Statement on Mount Carmel Cemetery Vandalism
For fifty years, the Institute for Jewish-Catholic Relations of Saint Joseph’s University has pursued the mission of “increasing knowledge and deepening understanding between the Jewish and Catholic peoples.” It has consistently sought to enact the vision of Jews and Catholics learning from each other in a relationship of friendship and mutual enrichment. Over time, those blessed with such a relationship come to learn each other’s gifts and traditions, and also what causes each other pain.
We, therefore, wish to express solidarity with the Philadelphia area Jewish community in their grief and sorrow after the vandalism that occurred over the weekend at the Mount Carmel Cemetery in Wissinoming. Early reports state that over one hundred tombstones were toppled or damaged in a wanton defilement of holy ground. Mount Carmel Cemetery is the resting place of many Jews from the nineteenth and twentieth centuries. We note, also, that the predominantly Christian tombs in adjacent North Cedar Hills Cemetery and Cedar Hill Cemetery were unharmed, indicating a targeted assault on Jewish graves. To compound this distress, today an area Jewish day school needed to be temporarily evacuated in response to a bomb threat.
Combined with a similar attack on a St. Louis Jewish cemetery one week ago, and phoned bomb threats to dozens of Jewish community centers around the United States and Canada since the beginning of the year, it is understandable that feelings of vulnerability and fear multiply. Such anxieties are not lessened by the realization that many minorities in the United States are having comparably frightening experiences. For instance, in recent weeks mosques in Seattle and Tampa were the victims of arson, and last week near Kansas City two visitors from India were shot, one fatally, by a gunman who reportedly exclaimed, “Get out of my country!” While the exact motives in each of these incidents are still under investigation, the temptation to see an emerging pattern of hatred and bigotry is strong.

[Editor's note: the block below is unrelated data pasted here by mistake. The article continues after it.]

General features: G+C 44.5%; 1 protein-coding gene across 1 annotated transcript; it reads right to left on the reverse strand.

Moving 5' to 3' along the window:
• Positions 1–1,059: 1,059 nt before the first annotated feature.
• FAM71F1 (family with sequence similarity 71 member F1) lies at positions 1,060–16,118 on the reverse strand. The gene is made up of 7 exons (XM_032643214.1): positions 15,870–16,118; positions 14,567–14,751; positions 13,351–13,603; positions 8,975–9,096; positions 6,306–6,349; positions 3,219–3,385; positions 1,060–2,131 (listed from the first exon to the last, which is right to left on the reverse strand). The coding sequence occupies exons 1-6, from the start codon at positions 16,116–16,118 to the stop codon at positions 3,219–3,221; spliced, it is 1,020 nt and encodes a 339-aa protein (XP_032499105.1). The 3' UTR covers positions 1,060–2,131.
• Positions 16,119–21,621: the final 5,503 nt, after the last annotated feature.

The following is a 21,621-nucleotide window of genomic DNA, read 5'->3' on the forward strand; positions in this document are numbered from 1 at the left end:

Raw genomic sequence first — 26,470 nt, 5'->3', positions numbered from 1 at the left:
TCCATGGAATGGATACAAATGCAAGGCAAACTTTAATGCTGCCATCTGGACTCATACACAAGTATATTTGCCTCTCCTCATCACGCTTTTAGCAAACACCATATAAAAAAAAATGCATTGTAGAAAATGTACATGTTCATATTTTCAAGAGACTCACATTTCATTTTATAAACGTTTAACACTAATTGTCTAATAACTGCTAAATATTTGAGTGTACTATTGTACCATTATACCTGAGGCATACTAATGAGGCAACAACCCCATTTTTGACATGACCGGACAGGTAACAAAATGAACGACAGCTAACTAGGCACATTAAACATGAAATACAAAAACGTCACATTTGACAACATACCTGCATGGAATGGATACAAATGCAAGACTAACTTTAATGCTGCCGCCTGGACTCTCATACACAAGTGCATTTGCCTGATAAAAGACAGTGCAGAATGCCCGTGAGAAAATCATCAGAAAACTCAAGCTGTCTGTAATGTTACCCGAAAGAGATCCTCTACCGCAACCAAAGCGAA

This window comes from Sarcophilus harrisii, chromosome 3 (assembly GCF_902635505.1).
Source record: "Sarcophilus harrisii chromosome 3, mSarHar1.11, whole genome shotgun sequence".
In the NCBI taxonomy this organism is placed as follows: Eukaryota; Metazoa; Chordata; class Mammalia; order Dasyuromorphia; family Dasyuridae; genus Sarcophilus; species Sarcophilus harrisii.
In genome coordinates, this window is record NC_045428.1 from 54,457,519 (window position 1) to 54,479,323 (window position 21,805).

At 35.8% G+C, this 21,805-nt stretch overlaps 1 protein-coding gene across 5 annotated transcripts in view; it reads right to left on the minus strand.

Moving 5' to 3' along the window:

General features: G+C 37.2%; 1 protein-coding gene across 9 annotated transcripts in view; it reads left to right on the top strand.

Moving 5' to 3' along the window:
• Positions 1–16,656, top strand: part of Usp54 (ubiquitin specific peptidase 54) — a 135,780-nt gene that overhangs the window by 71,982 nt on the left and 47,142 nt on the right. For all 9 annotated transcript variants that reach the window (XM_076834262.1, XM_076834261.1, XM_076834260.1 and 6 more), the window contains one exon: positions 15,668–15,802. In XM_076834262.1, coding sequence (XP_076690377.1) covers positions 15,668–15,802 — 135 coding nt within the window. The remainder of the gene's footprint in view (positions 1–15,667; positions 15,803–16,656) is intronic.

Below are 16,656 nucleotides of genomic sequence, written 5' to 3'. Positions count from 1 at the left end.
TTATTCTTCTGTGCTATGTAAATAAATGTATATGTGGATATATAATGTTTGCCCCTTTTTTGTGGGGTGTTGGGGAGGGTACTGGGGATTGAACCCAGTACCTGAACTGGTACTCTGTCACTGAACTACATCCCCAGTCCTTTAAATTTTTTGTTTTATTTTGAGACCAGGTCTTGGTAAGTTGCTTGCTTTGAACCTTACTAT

These horrific occurrences, however, have almost always been accompanied by supportive words and actions from across our nation’s diverse religious communities, perhaps most visibly among Jews, Christians, and Muslims. Fund-raising campaigns to repair the damage inflicted by such attacks rapidly meet or exceed their goals, and worship space is made available by congregations of other faiths. When religions stand together against such hateful deeds, when they receive no social sanction, then community ties will grow stronger and more committed to interreligious solidarity.
We renew our Institute’s dedication to interreligious understanding and friendship and invite everyone to join in this vision. We urge everyone to uphold the pluralistic values of our nation, expressed in 1790 by our first president, George Washington. His words apply today to all religious traditions, but noteworthy today is that Muslims, Christians, and Jews in various ways all see themselves as heirs of Abraham:
May the children of the stock of Abraham who dwell in this land continue to merit and enjoy the good will of the other inhabitants—while everyone shall sit in safety under his own vine and fig tree and there shall be none to make him afraid.
Philip A. Cunningham, Ph.D.
Adam Gregerman, Ph.D.